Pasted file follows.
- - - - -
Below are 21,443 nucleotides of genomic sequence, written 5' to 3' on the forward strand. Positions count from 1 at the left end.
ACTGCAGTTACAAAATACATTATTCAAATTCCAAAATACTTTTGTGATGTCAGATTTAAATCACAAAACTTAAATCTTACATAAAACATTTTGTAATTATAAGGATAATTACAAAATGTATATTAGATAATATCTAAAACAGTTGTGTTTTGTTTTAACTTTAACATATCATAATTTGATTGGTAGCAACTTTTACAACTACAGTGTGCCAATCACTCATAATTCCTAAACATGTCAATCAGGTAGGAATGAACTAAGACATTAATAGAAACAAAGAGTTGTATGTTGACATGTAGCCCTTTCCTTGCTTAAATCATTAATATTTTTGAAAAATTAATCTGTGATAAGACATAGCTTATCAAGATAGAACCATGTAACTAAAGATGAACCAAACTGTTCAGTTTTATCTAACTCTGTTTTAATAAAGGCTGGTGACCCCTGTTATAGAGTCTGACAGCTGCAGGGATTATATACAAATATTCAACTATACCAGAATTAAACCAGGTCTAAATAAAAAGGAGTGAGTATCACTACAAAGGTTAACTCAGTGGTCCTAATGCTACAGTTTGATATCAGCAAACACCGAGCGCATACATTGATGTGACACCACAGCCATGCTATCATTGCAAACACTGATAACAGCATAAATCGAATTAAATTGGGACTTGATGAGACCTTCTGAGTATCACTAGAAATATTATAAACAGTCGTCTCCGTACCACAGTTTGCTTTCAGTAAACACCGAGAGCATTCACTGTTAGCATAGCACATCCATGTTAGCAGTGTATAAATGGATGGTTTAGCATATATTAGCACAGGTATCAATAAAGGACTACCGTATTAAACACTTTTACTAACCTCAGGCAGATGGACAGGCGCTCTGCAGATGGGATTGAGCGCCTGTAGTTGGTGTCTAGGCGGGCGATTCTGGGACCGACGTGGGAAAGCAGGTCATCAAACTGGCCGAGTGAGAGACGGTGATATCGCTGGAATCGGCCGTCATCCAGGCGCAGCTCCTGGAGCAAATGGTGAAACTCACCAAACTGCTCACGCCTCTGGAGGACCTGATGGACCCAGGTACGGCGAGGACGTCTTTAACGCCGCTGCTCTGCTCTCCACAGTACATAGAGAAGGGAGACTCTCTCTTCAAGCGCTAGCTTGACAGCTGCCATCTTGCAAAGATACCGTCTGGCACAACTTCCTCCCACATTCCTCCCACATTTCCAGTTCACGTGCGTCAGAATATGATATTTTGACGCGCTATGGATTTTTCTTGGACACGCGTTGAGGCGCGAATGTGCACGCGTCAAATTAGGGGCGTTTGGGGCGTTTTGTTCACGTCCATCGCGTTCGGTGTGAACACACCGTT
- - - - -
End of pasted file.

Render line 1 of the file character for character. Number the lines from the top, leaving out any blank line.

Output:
Below are 21,443 nucleotides of genomic sequence, written 5' to 3' on the forward strand. Positions count from 1 at the left end.